UK – Creating a play space in an area of Merseyside saw the number of anti-social incidents fall from 44 to four, a 90 per cent drop.

Finland – Fifteen minutes of break time for every 45 minute school lesson, in addition to at least one 30-minute recess, is shown to promote wellbeing and enjoyment of school.

So important is play to children’s holistic development, it adds, that both the American Academy of Pediatrics and the UK Children’s Commissioner have called for ‘play prescriptions’ from public health authorities. In addition, the World Health Organisation, UNICEF, the World Bank Group and other partners have launched the Nurturing Care Framework, which calls out the role of play in two of its five components of nurturing care.

Professor Klaus Schwab, founder and executive chairman of the World Economic Forum, says: “We are living in an ever-increasingly urban world, with more children growing up in cities than ever before. It is therefore imperative that we design and build cities that meet the needs of children: seeking their input during the design process, providing them with access to play and education, and facilitating their social and cultural interactions.”

‘Children’s lives increasingly determined by urban development’

The report estimates that by 2050 around 70 per cent of the world’s population will live in cities, and that the majority of these citizens will be under 18 years of age. About 90 per cent of urban expansion is taking place in developing countries, much of it in ‘hazard-prone areas’, in informal and unplanned settlements. As a result, children’s lives, their health and their futures will increasingly be more determined by the shape of urban development over the coming decades.

To develop their full potential, children need the basics of safety, nutrition, healthcare and fresh air, but also plenty of opportunities to play and learn from the social and built environments around them.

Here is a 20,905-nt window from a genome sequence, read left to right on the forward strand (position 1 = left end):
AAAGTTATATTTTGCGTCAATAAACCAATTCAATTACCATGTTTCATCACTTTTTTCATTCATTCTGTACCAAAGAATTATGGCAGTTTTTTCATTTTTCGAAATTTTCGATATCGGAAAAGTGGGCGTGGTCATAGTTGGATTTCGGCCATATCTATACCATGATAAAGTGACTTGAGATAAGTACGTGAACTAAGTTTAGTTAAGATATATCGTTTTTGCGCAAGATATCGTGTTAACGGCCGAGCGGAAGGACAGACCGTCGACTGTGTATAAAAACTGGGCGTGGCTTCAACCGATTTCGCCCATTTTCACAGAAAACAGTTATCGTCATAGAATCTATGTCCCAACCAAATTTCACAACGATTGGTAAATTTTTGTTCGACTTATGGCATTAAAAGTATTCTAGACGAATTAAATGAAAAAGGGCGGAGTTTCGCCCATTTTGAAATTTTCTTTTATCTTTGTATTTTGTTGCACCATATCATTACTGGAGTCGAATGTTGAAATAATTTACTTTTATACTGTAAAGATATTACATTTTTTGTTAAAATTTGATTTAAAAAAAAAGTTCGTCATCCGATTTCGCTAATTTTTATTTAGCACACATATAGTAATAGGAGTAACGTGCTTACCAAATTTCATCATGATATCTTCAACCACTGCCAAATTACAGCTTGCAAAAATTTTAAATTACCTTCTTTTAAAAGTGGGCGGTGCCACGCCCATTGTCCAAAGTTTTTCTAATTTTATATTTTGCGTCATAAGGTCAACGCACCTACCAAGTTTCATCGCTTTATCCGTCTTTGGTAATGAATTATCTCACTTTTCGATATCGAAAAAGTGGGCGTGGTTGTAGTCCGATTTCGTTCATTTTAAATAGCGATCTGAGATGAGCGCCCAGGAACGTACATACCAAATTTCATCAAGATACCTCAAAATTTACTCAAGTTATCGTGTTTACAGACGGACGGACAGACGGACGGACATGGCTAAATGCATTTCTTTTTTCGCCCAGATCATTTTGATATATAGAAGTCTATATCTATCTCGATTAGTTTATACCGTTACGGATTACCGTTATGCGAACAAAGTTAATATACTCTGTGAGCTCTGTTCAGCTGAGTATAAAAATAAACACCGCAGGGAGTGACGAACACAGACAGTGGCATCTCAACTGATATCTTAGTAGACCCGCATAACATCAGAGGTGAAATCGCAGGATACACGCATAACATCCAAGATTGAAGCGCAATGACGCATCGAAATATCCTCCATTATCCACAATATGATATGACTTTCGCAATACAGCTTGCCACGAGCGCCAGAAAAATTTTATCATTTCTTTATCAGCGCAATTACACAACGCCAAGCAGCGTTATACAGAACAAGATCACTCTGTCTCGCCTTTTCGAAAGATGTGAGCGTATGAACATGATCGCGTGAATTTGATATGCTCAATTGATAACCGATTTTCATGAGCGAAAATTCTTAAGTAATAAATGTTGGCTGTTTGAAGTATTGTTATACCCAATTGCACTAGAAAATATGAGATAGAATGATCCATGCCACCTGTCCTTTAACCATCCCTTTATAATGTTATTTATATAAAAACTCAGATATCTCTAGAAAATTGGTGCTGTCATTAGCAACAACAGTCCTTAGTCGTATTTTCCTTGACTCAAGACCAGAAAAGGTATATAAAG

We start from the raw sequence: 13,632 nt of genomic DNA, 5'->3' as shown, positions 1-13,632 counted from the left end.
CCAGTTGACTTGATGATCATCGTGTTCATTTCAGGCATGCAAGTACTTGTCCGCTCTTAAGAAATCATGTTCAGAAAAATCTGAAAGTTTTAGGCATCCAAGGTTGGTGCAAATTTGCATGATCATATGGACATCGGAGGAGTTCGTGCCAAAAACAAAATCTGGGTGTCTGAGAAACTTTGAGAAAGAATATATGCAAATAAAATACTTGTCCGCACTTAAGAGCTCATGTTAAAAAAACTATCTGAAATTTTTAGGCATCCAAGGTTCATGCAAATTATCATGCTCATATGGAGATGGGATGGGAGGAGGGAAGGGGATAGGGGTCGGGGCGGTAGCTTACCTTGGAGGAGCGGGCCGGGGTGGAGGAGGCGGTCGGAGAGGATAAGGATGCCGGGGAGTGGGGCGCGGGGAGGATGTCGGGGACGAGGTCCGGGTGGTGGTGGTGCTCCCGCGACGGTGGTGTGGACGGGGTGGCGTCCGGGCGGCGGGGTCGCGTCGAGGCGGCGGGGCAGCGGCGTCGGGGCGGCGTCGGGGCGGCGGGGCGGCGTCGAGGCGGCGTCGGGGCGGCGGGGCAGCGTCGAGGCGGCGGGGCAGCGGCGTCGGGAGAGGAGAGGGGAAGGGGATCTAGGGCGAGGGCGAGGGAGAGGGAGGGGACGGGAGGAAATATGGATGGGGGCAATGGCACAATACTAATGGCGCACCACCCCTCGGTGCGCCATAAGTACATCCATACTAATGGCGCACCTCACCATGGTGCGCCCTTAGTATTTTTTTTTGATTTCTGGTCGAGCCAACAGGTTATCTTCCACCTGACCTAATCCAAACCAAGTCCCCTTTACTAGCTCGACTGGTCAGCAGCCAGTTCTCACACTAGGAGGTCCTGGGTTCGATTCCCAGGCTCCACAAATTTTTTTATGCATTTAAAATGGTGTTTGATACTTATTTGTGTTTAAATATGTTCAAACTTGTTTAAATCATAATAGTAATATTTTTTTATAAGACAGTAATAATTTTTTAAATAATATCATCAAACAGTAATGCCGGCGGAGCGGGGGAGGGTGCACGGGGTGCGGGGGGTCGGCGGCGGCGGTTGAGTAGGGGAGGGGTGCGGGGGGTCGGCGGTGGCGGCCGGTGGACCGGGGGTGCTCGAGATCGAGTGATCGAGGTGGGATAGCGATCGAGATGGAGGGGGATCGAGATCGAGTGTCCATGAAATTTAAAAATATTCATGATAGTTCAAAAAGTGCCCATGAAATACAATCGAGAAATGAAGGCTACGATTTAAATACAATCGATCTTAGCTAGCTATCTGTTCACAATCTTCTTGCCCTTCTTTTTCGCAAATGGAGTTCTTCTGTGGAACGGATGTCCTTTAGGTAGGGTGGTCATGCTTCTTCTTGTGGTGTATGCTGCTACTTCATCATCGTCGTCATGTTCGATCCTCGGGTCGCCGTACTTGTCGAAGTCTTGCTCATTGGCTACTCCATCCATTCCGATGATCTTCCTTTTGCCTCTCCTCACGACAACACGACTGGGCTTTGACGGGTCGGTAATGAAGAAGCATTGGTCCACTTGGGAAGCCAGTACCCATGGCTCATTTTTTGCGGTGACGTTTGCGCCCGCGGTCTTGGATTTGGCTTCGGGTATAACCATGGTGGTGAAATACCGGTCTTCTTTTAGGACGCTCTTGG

Two in-depth case studies feature in the report, both highlighting the work done to establish and consolidate urban play frameworks in inner city areas of London and Cape Town.

‘Everyday activities can support a physically active population

The report adds: “As children grow, opportunities for playful engagement with their environment help build physical, emotional and social resilience, crucial factors for wellbeing throughout their entire lives. The whole built environment is a critical play and informal learning resource for children. This affects not just their childhood but the entirety of their adult life. Everyday activities such as walking, cycling and play can support a physically active population. In contrast, high-density traffic, poor air quality and a lack of public can directly discourage people from being physically active.”

It concludes with a series of ‘next steps’, highlighting how all stakeholders involved in children’s development through play can unite their efforts. These include: reinforcing current evidence for learning through play in cities in order to inspire a culture of play; urging cities to seamlessly integrate play into the built environment; introduce urban play frameworks; and give professionals examples of how change can be delivered, so they can replicate these ideas on a global scale.

“This report demonstrates that we can truly come together as different cultures and organisation around a shared ambition and a specific framework to raise standards and improve quality. The report summarizes the evidence, defines the framework and illustrates specific examples to take the next steps, and giving everyone the confidence to act,” it concludes.

Read the full report (PDF format).

Author: Simon Weedy